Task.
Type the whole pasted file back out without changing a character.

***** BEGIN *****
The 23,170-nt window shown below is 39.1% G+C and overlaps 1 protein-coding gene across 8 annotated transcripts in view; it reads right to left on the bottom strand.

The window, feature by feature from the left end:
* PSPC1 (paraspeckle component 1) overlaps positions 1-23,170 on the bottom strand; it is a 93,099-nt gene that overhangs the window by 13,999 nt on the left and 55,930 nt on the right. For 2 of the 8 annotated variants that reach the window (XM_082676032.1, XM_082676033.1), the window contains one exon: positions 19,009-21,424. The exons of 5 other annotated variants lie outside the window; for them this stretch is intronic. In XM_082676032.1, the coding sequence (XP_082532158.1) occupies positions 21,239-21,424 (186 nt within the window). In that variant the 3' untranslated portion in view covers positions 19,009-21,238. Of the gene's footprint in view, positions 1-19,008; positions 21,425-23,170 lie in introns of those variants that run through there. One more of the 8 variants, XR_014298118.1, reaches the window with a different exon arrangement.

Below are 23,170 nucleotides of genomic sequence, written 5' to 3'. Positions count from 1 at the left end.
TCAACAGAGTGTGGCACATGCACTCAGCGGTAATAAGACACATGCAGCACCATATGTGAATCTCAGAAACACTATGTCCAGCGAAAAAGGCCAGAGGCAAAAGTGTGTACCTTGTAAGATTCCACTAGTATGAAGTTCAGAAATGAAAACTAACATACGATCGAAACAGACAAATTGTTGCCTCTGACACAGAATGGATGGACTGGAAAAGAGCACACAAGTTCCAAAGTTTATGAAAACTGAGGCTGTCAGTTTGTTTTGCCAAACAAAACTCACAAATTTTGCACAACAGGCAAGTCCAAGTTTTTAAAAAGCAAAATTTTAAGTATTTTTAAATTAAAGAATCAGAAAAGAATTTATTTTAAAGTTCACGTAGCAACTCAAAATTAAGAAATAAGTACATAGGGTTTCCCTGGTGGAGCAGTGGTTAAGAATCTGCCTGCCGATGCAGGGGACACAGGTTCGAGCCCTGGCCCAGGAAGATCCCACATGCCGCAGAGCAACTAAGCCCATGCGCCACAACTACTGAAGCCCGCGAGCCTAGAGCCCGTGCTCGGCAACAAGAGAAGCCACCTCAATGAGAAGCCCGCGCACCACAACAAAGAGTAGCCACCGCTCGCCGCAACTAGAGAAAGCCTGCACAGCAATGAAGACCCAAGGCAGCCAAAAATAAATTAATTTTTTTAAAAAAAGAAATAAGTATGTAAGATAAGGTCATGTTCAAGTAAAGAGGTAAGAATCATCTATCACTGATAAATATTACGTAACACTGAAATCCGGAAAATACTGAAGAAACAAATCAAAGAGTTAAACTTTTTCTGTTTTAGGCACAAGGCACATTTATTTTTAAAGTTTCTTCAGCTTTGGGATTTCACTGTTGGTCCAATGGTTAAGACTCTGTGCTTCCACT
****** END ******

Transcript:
The 23,170-nt window shown below is 39.1% G+C and overlaps 1 protein-coding gene across 8 annotated transcripts in view; it reads right to left on the bottom strand.

The window, feature by feature from the left end:
* PSPC1 (paraspeckle component 1) overlaps positions 1-23,170 on the bottom strand; it is a 93,099-nt gene that overhangs the window by 13,999 nt on the left and 55,930 nt on the right. For 2 of the 8 annotated variants that reach the window (XM_082676032.1, XM_082676033.1), the window contains one exon: positions 19,009-21,424. The exons of 5 other annotated variants lie outside the window; for them this stretch is intronic. In XM_082676032.1, the coding sequence (XP_082532158.1) occupies positions 21,239-21,424 (186 nt within the window). In that variant the 3' untranslated portion in view covers positions 19,009-21,238. Of the gene's footprint in view, positions 1-19,008; positions 21,425-23,170 lie in introns of those variants that run through there. One more of the 8 variants, XR_014298118.1, reaches the window with a different exon arrangement.

Below are 23,170 nucleotides of genomic sequence, written 5' to 3'. Positions count from 1 at the left end.
TCAACAGAGTGTGGCACATGCACTCAGCGGTAATAAGACACATGCAGCACCATATGTGAATCTCAGAAACACTATGTCCAGCGAAAAAGGCCAGAGGCAAAAGTGTGTACCTTGTAAGATTCCACTAGTATGAAGTTCAGAAATGAAAACTAACATACGATCGAAACAGACAAATTGTTGCCTCTGACACAGAATGGATGGACTGGAAAAGAGCACACAAGTTCCAAAGTTTATGAAAACTGAGGCTGTCAGTTTGTTTTGCCAAACAAAACTCACAAATTTTGCACAACAGGCAAGTCCAAGTTTTTAAAAAGCAAAATTTTAAGTATTTTTAAATTAAAGAATCAGAAAAGAATTTATTTTAAAGTTCACGTAGCAACTCAAAATTAAGAAATAAGTACATAGGGTTTCCCTGGTGGAGCAGTGGTTAAGAATCTGCCTGCCGATGCAGGGGACACAGGTTCGAGCCCTGGCCCAGGAAGATCCCACATGCCGCAGAGCAACTAAGCCCATGCGCCACAACTACTGAAGCCCGCGAGCCTAGAGCCCGTGCTCGGCAACAAGAGAAGCCACCTCAATGAGAAGCCCGCGCACCACAACAAAGAGTAGCCACCGCTCGCCGCAACTAGAGAAAGCCTGCACAGCAATGAAGACCCAAGGCAGCCAAAAATAAATTAATTTTTTTAAAAAAAGAAATAAGTATGTAAGATAAGGTCATGTTCAAGTAAAGAGGTAAGAATCATCTATCACTGATAAATATTACGTAACACTGAAATCCGGAAAATACTGAAGAAACAAATCAAAGAGTTAAACTTTTTCTGTTTTAGGCACAAGGCACATTTATTTTTAAAGTTTCTTCAGCTTTGGGATTTCACTGTTGGTCCAATGGTTAAGACTCTGTGCTTCCACT